Aaron Copland’s fame rests almost entirely on consonant, approachable works such as Appalachian Spring and the Third Symphony. Throughout his career, however, he wrote music that was considerably less populist. Although some of these thornier works are orchestral (the serialist Connotations, for example, most were written for chamber ensembles or for solo piano. Divine Art’s new CD forswears Copland’s few pianistic sweetmeats entirely and goes directly to his most demanding works.
The Passacaglia was completed in 1922 during Copland’s studies with Nadia Boulanger. Biographer Howard Pollack calls it ‘a veritable textbook of contrapuntal devices’, and the composer himself owned that ‘it is not an easy piece to play’. ( A three-stave passage early in the work has been deemed well-nigh unplayable.) Nevertheless, Raymond Clarke moves past the notes themselves and creates an imposing, even monumental, effect.
The other three pieces form the core of Copland’s piano output. Variations (1930) was caviare to the general at its première. A four-note motif carries the work through 20 diverse variations and a coda. Pollack calls it ‘ a defiant howl of a piece, rather Beethovenish in its balance of intellectual rigor and prophetic fervor’. The massive Sonata, begun in 1939, is similarly challenging and frugal, although there are softening allusions to jazz and folk music. Leonard Bernstein championed it almost immediately.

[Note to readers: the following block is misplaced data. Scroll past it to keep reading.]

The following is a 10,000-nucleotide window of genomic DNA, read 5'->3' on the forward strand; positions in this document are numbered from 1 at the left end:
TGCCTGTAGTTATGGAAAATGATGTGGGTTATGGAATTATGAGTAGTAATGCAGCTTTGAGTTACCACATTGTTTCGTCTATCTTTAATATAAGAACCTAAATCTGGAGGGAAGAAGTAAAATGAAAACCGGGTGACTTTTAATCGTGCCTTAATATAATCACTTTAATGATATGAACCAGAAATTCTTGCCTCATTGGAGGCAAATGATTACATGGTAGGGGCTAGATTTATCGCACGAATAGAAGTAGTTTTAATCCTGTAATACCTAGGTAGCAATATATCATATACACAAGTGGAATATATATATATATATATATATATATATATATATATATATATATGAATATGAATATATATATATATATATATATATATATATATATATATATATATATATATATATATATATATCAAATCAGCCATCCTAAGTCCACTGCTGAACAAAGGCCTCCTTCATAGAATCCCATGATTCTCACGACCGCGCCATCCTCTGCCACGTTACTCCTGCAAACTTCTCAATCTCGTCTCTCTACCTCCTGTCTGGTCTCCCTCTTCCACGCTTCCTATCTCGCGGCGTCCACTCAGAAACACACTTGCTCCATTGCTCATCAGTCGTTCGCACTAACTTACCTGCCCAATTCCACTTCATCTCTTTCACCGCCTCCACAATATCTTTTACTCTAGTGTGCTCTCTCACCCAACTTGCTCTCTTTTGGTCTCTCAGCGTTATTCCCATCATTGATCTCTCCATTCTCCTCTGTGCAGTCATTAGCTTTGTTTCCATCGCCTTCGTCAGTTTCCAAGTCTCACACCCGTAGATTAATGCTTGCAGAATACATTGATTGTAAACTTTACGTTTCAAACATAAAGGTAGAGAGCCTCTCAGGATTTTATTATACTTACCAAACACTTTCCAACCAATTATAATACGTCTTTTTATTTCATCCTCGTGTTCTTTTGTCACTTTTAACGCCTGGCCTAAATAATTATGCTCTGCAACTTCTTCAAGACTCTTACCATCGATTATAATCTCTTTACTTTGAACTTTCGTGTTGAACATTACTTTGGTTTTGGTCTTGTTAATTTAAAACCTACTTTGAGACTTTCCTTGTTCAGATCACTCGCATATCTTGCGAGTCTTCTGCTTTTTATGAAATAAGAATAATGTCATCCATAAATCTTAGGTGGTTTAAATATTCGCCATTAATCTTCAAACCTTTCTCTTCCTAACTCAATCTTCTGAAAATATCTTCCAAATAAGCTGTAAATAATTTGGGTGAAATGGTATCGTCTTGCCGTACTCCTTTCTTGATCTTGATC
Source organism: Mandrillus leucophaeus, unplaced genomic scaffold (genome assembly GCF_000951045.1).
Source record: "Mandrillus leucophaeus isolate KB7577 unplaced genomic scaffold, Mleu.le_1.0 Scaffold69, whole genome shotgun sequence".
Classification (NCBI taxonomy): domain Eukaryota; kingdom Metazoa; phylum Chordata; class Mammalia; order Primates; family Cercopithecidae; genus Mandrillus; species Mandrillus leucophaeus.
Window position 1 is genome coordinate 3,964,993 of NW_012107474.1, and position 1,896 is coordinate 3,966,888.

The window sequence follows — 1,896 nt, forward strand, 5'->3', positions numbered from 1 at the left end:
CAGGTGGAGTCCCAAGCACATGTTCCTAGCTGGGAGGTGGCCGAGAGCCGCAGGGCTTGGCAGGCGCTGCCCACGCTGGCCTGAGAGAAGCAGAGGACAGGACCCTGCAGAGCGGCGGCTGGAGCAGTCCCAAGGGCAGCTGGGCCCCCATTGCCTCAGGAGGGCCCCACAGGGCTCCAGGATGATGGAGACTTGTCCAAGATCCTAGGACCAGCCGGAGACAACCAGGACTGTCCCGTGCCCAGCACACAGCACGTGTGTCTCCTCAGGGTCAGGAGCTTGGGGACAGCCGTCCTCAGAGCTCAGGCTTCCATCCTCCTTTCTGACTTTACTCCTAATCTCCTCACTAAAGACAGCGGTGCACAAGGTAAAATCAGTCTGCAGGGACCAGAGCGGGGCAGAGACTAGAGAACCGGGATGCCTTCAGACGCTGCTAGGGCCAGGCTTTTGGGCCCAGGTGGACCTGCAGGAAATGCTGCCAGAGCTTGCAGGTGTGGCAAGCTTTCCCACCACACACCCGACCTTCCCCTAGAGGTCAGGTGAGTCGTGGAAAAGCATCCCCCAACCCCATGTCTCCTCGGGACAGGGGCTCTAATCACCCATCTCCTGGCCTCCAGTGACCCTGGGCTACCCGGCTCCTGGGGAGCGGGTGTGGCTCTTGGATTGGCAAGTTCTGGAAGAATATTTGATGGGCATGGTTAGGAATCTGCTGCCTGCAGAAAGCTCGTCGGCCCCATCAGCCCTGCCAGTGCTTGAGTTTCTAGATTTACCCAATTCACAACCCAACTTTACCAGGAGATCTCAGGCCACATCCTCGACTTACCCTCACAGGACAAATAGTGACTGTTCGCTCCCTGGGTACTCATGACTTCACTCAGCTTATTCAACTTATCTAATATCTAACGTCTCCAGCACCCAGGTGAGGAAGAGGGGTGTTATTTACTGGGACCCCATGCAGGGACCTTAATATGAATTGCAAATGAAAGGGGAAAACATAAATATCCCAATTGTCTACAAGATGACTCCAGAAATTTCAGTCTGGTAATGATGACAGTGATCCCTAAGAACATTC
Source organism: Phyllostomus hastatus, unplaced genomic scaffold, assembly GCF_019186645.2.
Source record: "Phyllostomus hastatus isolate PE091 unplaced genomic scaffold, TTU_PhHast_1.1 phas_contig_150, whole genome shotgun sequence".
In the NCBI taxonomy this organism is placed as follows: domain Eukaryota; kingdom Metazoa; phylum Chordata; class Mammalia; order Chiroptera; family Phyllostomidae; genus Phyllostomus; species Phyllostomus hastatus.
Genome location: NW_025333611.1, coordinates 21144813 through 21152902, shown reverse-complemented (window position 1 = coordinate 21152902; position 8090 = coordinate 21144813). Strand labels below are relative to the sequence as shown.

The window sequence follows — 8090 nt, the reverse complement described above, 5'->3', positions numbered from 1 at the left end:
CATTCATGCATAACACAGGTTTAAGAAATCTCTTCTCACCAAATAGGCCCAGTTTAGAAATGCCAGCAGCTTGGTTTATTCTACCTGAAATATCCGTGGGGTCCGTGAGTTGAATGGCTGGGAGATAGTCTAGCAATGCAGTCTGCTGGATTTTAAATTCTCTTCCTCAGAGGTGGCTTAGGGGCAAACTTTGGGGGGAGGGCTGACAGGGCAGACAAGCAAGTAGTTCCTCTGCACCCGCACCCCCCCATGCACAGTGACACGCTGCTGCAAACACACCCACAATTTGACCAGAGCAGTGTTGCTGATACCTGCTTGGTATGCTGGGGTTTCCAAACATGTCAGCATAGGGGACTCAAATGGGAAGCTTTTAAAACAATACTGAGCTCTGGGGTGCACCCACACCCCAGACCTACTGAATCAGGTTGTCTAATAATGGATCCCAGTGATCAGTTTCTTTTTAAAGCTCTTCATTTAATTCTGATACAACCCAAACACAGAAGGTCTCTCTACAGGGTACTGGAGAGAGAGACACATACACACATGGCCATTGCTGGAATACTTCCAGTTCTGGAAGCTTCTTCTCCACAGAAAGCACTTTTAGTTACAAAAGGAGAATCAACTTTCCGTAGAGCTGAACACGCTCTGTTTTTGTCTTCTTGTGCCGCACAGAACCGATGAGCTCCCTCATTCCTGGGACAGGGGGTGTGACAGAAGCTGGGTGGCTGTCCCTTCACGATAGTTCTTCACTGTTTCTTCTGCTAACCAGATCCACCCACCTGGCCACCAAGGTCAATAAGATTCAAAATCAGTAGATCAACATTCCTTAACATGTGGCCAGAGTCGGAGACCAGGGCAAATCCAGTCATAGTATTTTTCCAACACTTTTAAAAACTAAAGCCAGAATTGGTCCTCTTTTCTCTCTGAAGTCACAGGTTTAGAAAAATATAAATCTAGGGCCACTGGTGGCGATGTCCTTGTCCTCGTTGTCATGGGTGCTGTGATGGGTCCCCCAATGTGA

The Piano Fantasy (1955-57) was Copland’s final masterpiece for solo piano. Here, the composer tempers by-the-numbers serialism with a both literally and figuratively ‘fantastic’ (yet finely controlled) explosion of musical ideas. Like Variations and the Sonata, this is a work that critics and musicologists love, but that most listeners have been slow to embrace.
Clarke is in very good company in this repertoire. Most comprehensive are Leo Smit, who was closely connected with the composer, and Nina Tichman. Gilbert Kalish’s steely recording of Variations is a must-hear, and Charles Fierro has received accolades too. Clarke’s competitive readings show impressive technical mastery and structural insight, with less emphasis on the music’s occasional hints of Americana. The engineering makes the piano tone sound glassy, but not distressingly so. The intelligent annotations are by Clarke himself.